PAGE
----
I've thought for a very long time that the idea of turning off the stereo pilot to increase an FM station's range was complete hogwash. Virtually all stereo radios made for the last few decades have a stereo blend circuit that mixes the signal to mono when it gets weak. You get stereo when you're within a decent range and you get mono rather than a noisy stereo signal when you get out to the fringes. Everybody wins. Someone, please convince me of why I'm wrong.
Michael J can probably answer this if he checks in. He's posted some info before about the mono vs. stereo debate, and as I recall he was the one who advised KYFO-FM 95.5 a couple decades ago to turn off their stereo pilot to increase the station's range. To this day KYFO still broadcasts in mono. KNRS-FM has been broadcasting in mono from the time that 105.7 (now 105.9) dropped their music format in favor of a simulcast of KNRS 570. KUER FM's stereo pilot has also been turned off for at least three or four years. With all three stations being mostly talk, I can't think of any advantage that broadcasting in stereo would provide other than to add some depth to the bumper music. There's got to be some compelling reason for three FM stations in a major radio market like Salt Lake to not be broadcasting in stereo. Also, let's keep in mind that there are thousands, if not millions, of older FM receivers/tuners still in daily use that don't have automatic mono/stereo switching capabilities. The radios in my 2003 Chevy S10 and 1993 GMC Sierra don't, and they sound like crap when I'm on the fringes of an FM stereo signal. Can you say "mobile flutter"?
David, I'd be willing to bet serious money that your radios have it and you just don't even realize it. GM radios back in the mid 80's had it. (I drove an '86 S10 Blazer.) There's not going to be any visual indication that it's happening, the sound will just blend to mono. The stereo indicator will stay lit just the same. If the mobile flutter is severe enough that the radio still has problems, there's nothing anyone can do about that. Even broadcasting in mono isn't going to solve that problem. I know a lot of engineers swear by this method, but I'm still not buying what they're selling.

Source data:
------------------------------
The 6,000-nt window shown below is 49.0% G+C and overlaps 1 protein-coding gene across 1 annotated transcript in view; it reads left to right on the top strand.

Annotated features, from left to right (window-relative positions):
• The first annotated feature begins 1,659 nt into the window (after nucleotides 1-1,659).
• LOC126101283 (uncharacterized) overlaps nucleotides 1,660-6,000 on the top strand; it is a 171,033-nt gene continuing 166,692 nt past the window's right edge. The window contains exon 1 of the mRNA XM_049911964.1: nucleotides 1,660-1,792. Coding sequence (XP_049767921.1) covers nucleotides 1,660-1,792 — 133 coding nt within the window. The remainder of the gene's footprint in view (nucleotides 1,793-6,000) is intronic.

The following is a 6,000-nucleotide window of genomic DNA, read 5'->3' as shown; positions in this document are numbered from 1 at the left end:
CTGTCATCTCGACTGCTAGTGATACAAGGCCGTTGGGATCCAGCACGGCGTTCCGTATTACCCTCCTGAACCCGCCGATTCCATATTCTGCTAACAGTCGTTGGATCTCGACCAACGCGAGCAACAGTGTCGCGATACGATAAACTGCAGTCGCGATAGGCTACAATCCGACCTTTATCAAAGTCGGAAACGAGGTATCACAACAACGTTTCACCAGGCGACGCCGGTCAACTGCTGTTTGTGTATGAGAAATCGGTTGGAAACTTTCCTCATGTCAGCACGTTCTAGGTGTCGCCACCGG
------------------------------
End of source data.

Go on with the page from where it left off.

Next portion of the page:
Here's an interesting note. Blend circuits were used in receiver advertising. In 1961.
All I know is that when I'm driving my '93 GMC Sierra in an area with fringe stereo reception, the stereo indicator starts flickering on and off and I hear a lot of static/white noise as the stereo signal cuts in and out. Maybe it's more appropriate to call that multi path FM reception. A similar phenomenon occurs on the '93 GMC's radio at night on the AM band. With several AM sky wave signals on the same frequency, the stereo indicator will flicker on and off. I don't know enough about electronics to explain it in more technical terms, so hopefully someone more versed in radio engineering will offer an explanation. Or maybe it's just a radio "urban legend" that broadcasting in mono on FM increases the range of the signal--kind of like the myth that broadcasting an RDS signal on FM reduces the station's range.
It may also explain why KNRS and KUER broadcast in mono. Of the three FM stations in the Salt Lake area which broadcast in mono, only KYFO-FM has an ERP above 25 KW, and KUER broadcasts with an ERP of just over 20 KW (20.5 to be exact).
I've been reading this nonsense for decades. Putting a receiver in mono mode (which is the extreme version of what a blend circuit does) ignores everything from the 19kHz pilot carrier up, exactly the same thing as broadcasting in mono. It was designed that way deliberately so that mono only radios (which also ignore all of that) would be compatible with the new stereo signals.